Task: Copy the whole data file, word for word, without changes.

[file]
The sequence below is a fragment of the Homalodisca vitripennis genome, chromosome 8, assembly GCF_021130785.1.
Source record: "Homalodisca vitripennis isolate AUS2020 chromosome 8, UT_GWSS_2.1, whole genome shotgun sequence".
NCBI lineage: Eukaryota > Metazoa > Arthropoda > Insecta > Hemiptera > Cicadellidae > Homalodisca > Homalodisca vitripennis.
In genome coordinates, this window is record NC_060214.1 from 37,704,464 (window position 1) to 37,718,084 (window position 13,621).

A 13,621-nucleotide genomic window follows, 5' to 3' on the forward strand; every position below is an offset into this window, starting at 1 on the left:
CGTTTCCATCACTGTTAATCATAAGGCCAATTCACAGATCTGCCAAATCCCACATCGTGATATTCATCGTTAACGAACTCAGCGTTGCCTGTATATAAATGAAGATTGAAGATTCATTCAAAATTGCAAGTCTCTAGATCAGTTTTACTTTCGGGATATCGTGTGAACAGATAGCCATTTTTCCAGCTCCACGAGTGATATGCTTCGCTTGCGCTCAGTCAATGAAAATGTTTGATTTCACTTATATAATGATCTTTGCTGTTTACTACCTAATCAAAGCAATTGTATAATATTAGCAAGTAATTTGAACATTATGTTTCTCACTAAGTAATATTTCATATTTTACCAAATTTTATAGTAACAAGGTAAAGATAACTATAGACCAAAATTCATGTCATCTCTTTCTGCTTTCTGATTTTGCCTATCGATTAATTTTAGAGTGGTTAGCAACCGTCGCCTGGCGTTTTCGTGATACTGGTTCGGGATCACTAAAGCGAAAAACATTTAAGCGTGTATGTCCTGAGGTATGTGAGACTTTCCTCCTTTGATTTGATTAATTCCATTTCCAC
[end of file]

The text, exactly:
The sequence below is a fragment of the Homalodisca vitripennis genome, chromosome 8, assembly GCF_021130785.1.
Source record: "Homalodisca vitripennis isolate AUS2020 chromosome 8, UT_GWSS_2.1, whole genome shotgun sequence".
NCBI lineage: Eukaryota > Metazoa > Arthropoda > Insecta > Hemiptera > Cicadellidae > Homalodisca > Homalodisca vitripennis.
In genome coordinates, this window is record NC_060214.1 from 37,704,464 (window position 1) to 37,718,084 (window position 13,621).

A 13,621-nucleotide genomic window follows, 5' to 3' on the forward strand; every position below is an offset into this window, starting at 1 on the left:
CGTTTCCATCACTGTTAATCATAAGGCCAATTCACAGATCTGCCAAATCCCACATCGTGATATTCATCGTTAACGAACTCAGCGTTGCCTGTATATAAATGAAGATTGAAGATTCATTCAAAATTGCAAGTCTCTAGATCAGTTTTACTTTCGGGATATCGTGTGAACAGATAGCCATTTTTCCAGCTCCACGAGTGATATGCTTCGCTTGCGCTCAGTCAATGAAAATGTTTGATTTCACTTATATAATGATCTTTGCTGTTTACTACCTAATCAAAGCAATTGTATAATATTAGCAAGTAATTTGAACATTATGTTTCTCACTAAGTAATATTTCATATTTTACCAAATTTTATAGTAACAAGGTAAAGATAACTATAGACCAAAATTCATGTCATCTCTTTCTGCTTTCTGATTTTGCCTATCGATTAATTTTAGAGTGGTTAGCAACCGTCGCCTGGCGTTTTCGTGATACTGGTTCGGGATCACTAAAGCGAAAAACATTTAAGCGTGTATGTCCTGAGGTATGTGAGACTTTCCTCCTTTGATTTGATTAATTCCATTTCCAC